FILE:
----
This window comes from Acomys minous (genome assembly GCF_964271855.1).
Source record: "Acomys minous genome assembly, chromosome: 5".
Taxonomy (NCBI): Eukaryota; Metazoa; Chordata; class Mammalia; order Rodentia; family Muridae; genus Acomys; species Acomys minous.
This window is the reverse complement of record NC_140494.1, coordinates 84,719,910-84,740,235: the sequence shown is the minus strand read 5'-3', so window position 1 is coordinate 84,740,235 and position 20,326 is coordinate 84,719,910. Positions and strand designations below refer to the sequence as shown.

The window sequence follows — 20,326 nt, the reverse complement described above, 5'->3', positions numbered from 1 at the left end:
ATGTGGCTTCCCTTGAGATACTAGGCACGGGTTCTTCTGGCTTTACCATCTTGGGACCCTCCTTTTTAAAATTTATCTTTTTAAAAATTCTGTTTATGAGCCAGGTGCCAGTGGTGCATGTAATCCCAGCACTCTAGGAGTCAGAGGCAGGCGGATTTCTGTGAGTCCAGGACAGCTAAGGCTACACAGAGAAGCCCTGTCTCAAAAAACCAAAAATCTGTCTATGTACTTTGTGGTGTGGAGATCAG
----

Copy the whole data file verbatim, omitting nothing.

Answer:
This window comes from Acomys minous (genome assembly GCF_964271855.1).
Source record: "Acomys minous genome assembly, chromosome: 5".
Taxonomy (NCBI): Eukaryota; Metazoa; Chordata; class Mammalia; order Rodentia; family Muridae; genus Acomys; species Acomys minous.
This window is the reverse complement of record NC_140494.1, coordinates 84,719,910-84,740,235: the sequence shown is the minus strand read 5'-3', so window position 1 is coordinate 84,740,235 and position 20,326 is coordinate 84,719,910. Positions and strand designations below refer to the sequence as shown.

The window sequence follows — 20,326 nt, the reverse complement described above, 5'->3', positions numbered from 1 at the left end:
ATGTGGCTTCCCTTGAGATACTAGGCACGGGTTCTTCTGGCTTTACCATCTTGGGACCCTCCTTTTTAAAATTTATCTTTTTAAAAATTCTGTTTATGAGCCAGGTGCCAGTGGTGCATGTAATCCCAGCACTCTAGGAGTCAGAGGCAGGCGGATTTCTGTGAGTCCAGGACAGCTAAGGCTACACAGAGAAGCCCTGTCTCAAAAAACCAAAAATCTGTCTATGTACTTTGTGGTGTGGAGATCAG